Exercise training-induced adaptations in mediators of sustained endothelium-dependent coronary artery relaxation in a porcine model of ischemic heart disease.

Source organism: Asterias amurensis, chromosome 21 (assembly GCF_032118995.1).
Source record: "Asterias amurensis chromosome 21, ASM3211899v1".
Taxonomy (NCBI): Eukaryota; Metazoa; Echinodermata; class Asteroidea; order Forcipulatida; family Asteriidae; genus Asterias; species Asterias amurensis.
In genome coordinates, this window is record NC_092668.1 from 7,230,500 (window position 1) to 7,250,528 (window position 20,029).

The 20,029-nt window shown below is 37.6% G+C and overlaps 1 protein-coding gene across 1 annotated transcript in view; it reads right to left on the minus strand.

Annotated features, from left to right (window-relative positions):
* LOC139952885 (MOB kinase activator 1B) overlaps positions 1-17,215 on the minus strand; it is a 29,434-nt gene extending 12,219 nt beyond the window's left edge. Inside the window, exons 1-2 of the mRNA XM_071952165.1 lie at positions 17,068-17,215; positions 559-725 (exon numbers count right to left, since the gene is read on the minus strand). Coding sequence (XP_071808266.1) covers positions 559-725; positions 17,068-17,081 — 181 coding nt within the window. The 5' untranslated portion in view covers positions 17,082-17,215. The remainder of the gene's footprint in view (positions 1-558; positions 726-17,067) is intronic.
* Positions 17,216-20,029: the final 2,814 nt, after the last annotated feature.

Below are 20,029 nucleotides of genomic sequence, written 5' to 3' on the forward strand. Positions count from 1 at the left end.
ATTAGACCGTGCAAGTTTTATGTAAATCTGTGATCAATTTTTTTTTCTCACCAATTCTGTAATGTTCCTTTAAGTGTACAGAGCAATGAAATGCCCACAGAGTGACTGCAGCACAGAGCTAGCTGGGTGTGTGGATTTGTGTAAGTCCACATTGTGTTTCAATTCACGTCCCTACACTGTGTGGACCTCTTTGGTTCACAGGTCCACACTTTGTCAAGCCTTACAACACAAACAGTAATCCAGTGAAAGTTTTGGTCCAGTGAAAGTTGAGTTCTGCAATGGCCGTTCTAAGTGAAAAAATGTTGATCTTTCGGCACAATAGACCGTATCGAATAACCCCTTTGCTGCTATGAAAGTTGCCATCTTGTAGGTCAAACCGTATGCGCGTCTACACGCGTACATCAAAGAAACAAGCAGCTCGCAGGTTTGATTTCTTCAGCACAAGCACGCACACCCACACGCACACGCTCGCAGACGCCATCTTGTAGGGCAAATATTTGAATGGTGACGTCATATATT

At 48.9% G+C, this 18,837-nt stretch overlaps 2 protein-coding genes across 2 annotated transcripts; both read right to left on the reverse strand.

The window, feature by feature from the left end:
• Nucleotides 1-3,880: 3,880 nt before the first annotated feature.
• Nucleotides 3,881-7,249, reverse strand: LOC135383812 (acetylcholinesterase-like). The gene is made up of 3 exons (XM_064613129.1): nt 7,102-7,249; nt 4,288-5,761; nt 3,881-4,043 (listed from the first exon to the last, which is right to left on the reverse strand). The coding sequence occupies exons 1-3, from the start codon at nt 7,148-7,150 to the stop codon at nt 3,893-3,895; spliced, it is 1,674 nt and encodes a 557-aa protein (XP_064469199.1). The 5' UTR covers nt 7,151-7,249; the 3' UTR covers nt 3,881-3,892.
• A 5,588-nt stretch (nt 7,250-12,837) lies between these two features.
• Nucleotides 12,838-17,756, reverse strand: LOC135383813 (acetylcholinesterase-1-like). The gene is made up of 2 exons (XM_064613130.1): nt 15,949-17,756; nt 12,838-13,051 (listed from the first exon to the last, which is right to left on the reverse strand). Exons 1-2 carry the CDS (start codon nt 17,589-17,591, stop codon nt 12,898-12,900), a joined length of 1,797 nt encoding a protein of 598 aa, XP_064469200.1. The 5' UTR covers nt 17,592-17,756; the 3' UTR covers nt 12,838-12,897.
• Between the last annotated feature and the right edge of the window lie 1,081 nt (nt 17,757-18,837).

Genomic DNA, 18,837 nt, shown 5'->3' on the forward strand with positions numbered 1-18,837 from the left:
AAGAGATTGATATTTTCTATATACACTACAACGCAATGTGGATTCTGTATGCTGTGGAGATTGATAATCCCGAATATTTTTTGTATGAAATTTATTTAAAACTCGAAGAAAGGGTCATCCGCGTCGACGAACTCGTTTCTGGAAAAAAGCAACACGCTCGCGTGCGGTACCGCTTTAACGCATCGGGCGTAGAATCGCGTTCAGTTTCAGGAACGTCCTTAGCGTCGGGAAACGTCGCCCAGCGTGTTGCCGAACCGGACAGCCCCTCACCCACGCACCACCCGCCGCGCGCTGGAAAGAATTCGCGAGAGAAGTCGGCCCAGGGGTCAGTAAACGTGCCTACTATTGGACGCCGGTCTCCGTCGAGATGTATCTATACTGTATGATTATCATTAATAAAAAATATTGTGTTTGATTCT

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OBJECTIVE: The aim of this study was to test the hypothesis that exercise training enhances sustained relaxation to persistent endothelium-dependent vasodilator exposure via increased nitric oxide contribution in small coronary arteries of control and ischemic hearts. METHODS: Yucatan swine were designated to a control group or a group in which an ameroid constrictor was placed around the proximal LCX. Subsequently, pigs from both groups were assigned to exercise (five days/week; 16 weeks) or SED regimens. Coronary arteries (~100-350 m) were isolated from control pigs and from both nonoccluded and collateral-dependent regions of chronically-occluded hearts. RESULTS: In arteries from control pigs, training significantly enhanced relaxation responses to increasing concentrations of bradykinin (10(-10) -10(-7) M) and sustained relaxation to a single bradykinin concentration (30 nM), which were abolished by NOS inhibition. Training also significantly prolonged bradykinin-mediated relaxation in collateral-dependent arteries of occluded pigs, which was associated with more persistent increases in endothelial cellular Ca(2+) levels, and reversed with NOS inhibition. Protein levels for eNOS and p-eNOS-(Ser1179), but not caveolin-1, Hsp90, or Akt, were significantly increased with occlusion, independent of training state. CONCLUSIONS: Exercise training enhances sustained relaxation to endothelium-dependent agonist stimulation in small arteries of control and ischemic hearts by enhanced nitric oxide contribution and endothelial Ca(2+) responses.